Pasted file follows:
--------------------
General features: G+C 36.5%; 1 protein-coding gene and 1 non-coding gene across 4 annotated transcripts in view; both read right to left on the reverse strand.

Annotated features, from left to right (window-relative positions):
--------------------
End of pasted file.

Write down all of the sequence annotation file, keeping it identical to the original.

General features: G+C 36.5%; 1 protein-coding gene and 1 non-coding gene across 4 annotated transcripts in view; both read right to left on the reverse strand.

Annotated features, from left to right (window-relative positions):